One hundred and twenty-four days...
The oppressive heat of summer has arrived, and I still have fourteen more shrubs/trees to plant. But, I got the cotton in this morning. ("Oh, I wish I was in the land of cotton...oh wait, I am!") I should write a story about a man that goes nuts putting in shrubbery ("SHRUBBERY!") obscuring his house and life from those around him leaving everyone to wonder what he does all day and why there is a steady stream of UPS, FEDEX, and US Mail trucks winding their way up his driveway every day. Soon rumors start, especially after some kids are injured while climbing over a fence and falling into a Fire Thorn bush. Two dogs go missing. A child disappears for an evening and an angry mob grows until she is found sleeping in the closet at her Grandmother's down the street.
"Mommy and daddy where yelling at each other again," she laments as the cop brings her home.
"It doesn't matter that HE didn't have her. He's up to something, and HE should be stopped." The loudmouthed man threw down his spent cigar the angry in him seething as much over HIM as his son who left home after an argument over a used soda straw.
The cops break up the crowd, but soon the neighborhood quiet is disturbed by the clatter of metal and a humming noise that often starts as early as six a.m. It goes on for two months and one night a Molotov cocktail explodes against a line of Korean Boxwood's left to grow up to eight feet in height, the popping of sugary sap sounds like tiny firecrackers on the fourth of July. Though it is extinguished quickly by the fire department, the homeowner is never seen.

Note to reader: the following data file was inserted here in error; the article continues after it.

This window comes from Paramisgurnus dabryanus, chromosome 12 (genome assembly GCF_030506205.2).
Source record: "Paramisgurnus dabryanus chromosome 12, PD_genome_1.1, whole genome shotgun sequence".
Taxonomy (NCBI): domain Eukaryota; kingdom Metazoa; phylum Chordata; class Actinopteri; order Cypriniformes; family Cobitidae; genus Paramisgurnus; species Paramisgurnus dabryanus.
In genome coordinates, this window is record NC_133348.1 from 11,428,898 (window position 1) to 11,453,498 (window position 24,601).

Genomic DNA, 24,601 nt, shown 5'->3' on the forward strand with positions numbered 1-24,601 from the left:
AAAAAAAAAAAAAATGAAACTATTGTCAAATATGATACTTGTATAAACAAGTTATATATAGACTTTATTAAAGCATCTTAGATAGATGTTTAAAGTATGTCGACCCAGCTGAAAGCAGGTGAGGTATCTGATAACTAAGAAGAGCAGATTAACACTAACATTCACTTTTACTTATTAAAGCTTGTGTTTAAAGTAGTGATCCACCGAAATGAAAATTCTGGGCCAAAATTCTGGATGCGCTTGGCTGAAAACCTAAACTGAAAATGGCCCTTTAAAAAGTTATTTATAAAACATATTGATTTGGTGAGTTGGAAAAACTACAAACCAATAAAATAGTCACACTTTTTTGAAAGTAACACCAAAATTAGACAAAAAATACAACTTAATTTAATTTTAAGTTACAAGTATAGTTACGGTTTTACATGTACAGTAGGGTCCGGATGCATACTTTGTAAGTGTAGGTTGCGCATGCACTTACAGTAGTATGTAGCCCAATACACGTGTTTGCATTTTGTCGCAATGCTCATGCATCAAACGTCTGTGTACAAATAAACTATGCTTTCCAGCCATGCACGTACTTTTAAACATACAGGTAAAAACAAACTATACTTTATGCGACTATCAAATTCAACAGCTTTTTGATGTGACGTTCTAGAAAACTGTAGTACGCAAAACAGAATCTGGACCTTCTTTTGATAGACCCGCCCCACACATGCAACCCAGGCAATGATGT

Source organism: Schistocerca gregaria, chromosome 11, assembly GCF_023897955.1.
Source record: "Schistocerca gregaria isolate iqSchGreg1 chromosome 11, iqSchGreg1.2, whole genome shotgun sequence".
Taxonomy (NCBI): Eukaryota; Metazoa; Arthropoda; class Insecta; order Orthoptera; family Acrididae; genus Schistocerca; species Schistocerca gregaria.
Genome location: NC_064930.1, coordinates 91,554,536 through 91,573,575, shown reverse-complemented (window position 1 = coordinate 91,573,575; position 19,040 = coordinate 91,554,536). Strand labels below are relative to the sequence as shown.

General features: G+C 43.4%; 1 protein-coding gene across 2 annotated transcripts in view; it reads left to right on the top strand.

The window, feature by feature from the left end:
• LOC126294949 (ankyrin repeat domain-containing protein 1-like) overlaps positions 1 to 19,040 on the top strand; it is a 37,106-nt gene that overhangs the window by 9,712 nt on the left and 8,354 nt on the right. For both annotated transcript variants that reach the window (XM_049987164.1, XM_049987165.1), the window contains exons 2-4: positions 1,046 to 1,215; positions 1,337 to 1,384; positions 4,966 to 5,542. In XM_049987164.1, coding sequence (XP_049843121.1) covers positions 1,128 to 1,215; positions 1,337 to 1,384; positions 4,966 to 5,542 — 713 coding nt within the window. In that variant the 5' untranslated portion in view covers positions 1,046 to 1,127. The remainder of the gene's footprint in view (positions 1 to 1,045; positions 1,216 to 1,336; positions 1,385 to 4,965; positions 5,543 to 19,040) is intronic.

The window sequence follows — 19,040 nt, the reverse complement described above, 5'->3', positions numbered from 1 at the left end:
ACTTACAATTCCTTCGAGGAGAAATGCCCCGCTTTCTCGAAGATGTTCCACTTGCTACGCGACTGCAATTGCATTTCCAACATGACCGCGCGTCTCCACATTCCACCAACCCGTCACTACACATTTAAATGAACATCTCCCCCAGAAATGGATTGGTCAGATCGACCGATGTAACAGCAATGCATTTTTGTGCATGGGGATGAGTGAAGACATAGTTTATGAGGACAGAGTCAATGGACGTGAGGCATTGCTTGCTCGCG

And then it happens...
...writing about strange places to live, check out this daring woman with no where to live but in a strangers' closet. I wonder if that show that builds new houses for people will go international and help her out?
Saturday, May 31, 2008
One hundred and twenty-four days...
Thursday, May 29, 2008
One hundred and twenty-six days.
This article describes an amazing new technique for regrowing human tissue. If you can't develop a plot out of this article, you aren't a writer or you believe Philip Dick wrote all the possible futurist (speculative fiction) stories.
Wednesday, May 28, 2008
One hundred and twenty-seven days.
A government funded service offered to help me re-write my resume for better effectiveness for free. Better to have me fully employed I guess, instead of seasonally employed as I am now.
I thanked them for showing me how to use the TAB key to move the dates on my resume from after the job title to the right side of the page. This is really going to help strengthen my job search.
Maybe I can get a job there.
Tuesday, May 27, 2008
One hundred and twenty-eight days.
Long night last night. Wifey with food poisoning. Rather disgusting. Got little done. Asked her to describe her feelings so that I could write them down in a story. The frying pan to my head only caused a small bruise. Never did get the feelings. But now I've got a few of my own.
Monday, May 26, 2008
One hundred and twenty-nine days.
Holidays can screw up your sense of what day it is. I knew without consciously realizing it that it was Monday as I drove to pick up two pick-up trucks worth of oak from a fallen tree at a friend's house. Still have to split it, but I'm sure there will be a 50 degree morning sometime soon. (He snickers at his own thought knowing full well that the 50s are not a number on thermometers in the South in the June, July, and August.)